The Colonial Williamsburg exhibition of Threads of Feeling was supported in part by a grant from Mary and Clint Gilliland of Menlo Park, California, through the Turner-Gilliland Family Fund of the Silicon Valley Community Foundation.
Download Brochure - Please review the program brochure BEFORE registering for the conference.
Painters and Paintings in the Early American South
Mark your calendars and plan to join us November 3-5, 2013, for the Painters and Paintings of the Early American South symposium. Organized in conjunction with the exhibition of the same name, the conference will bring together scholars and lecturers on the topic of early southern painting.
Scheduled speakers include:
- Carolyn Weekley, Colonial Williamsburg’s Juli Grainger curator emerita.
- Ellen Miles, curator emerita of the Smithsonian National Portrait Gallery.
- Elle Shushan, noted dealer in portrait miniatures.
- Robert Leath, chief curator and vice president, Museum of Early Southern Decorative Arts.
- Angela Mack, director of the Gibbes Museum of Art.
The program opens on Sunday evening with a lecture by Colonial Williamsburg chief curator emeritus, Graham Hood, and is followed by two days of lectures and tours. Optional workshops staged in the paintings conservation labs and art storage areas will be available on Wednesday. A detailed schedule and registration information will be available in early summer.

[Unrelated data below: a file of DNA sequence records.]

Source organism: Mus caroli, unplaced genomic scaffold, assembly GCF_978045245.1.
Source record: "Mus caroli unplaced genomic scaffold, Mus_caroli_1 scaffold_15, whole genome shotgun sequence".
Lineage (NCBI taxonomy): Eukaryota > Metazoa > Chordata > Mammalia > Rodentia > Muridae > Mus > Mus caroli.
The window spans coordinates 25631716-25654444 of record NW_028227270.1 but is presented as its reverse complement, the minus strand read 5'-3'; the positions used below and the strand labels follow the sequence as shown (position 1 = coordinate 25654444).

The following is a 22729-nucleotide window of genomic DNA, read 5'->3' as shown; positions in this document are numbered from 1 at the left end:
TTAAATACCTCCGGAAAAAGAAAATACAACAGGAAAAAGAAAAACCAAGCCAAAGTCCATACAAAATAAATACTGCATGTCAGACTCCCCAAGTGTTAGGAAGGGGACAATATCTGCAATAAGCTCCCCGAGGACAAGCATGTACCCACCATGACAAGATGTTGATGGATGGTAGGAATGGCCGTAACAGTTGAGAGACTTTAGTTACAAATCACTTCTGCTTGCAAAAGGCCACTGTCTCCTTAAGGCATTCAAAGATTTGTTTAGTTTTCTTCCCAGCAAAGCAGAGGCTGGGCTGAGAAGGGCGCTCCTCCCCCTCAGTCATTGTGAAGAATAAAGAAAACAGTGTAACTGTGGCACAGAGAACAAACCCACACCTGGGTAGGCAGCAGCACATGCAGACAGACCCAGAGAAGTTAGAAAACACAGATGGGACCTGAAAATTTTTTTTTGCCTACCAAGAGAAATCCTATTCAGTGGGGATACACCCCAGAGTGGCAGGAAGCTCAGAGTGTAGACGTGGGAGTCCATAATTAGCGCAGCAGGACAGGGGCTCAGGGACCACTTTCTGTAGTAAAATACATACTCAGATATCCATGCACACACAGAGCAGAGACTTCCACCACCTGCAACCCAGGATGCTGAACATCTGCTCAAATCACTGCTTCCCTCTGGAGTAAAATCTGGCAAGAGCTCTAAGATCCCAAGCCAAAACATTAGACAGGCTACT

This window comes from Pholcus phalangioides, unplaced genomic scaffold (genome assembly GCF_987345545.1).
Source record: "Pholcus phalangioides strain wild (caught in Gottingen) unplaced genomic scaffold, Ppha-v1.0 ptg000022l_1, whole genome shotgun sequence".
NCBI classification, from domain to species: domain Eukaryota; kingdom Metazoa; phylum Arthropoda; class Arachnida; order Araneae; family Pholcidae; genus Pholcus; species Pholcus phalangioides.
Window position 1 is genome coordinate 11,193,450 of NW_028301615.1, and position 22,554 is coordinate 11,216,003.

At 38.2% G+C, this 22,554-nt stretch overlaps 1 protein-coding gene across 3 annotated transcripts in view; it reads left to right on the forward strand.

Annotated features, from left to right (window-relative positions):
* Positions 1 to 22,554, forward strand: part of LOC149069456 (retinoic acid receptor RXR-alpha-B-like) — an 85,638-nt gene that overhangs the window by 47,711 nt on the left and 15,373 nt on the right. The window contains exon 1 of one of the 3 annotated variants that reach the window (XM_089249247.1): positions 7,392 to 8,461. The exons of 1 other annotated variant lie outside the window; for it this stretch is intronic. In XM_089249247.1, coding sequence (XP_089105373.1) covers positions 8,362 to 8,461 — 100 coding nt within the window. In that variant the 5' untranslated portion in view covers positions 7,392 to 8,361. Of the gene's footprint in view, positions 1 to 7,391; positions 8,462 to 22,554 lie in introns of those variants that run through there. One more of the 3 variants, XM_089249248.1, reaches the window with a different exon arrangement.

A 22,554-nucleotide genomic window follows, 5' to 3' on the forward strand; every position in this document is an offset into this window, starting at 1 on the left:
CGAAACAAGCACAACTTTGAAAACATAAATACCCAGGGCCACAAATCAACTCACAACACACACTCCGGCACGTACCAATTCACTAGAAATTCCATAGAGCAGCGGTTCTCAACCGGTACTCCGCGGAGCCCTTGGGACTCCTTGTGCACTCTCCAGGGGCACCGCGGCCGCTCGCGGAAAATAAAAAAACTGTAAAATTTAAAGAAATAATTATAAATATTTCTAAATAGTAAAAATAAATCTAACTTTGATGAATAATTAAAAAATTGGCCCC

Working Wood in the 18th Century
March 16 - 19
Call for Papers: Millinery through Time
In 2014, Colonial Williamsburg’s Historic Trades Margaret Hunter Millinery Shop will celebrate its 60th anniversary. To mark this event, from March 16 through March 19, 2014, the Colonial Williamsburg Foundation will present a symposium highlighting Millinery through Time.
Throughout history, the millinery trade has changed, adapted, and thrived. Beginning as dealers of Milan wares, milliners evolved to encompass a business of a thousand things, and lately to specialize in a single product, hats. This symposium will explore the rich contribution that milliners and their trade have made to the past and present and look to future possibilities. Papers should address the people, fashion, merchandising, and trade work of the milliner from the 18th to the 21st centuries.
Researchers and designers are invited to submit 300-word abstract proposals for illustrated oral lectures 25 minutes in length. Paper proposals are due to Colonial Williamsburg for peer review by March 25, 2013; acceptances will be announced May 10, 2013. Those whose abstracts are selected for presentation will receive free symposium registration. Abstracts will be published in the symposium brochure.
Submit abstracts to:
Attention: Janea Whitacre, Historic Trades Milliner
Colonial Williamsburg Foundation
P.O. Box 1776
Williamsburg, Virginia 23187
Or by email at email@example.com
For general information about the symposium, contact Deb Chapman at 800-603-0948 or 757-220-7255 or via email at firstname.lastname@example.org
* Brochure downloads require Adobe Reader
Colonial Williamsburg Foundation
Post Office Box 1776
Williamsburg, VA 23187-1776
Fax: (757) 565-8921
Telephone: (757) 220-7255
Toll free: (800) 603-0948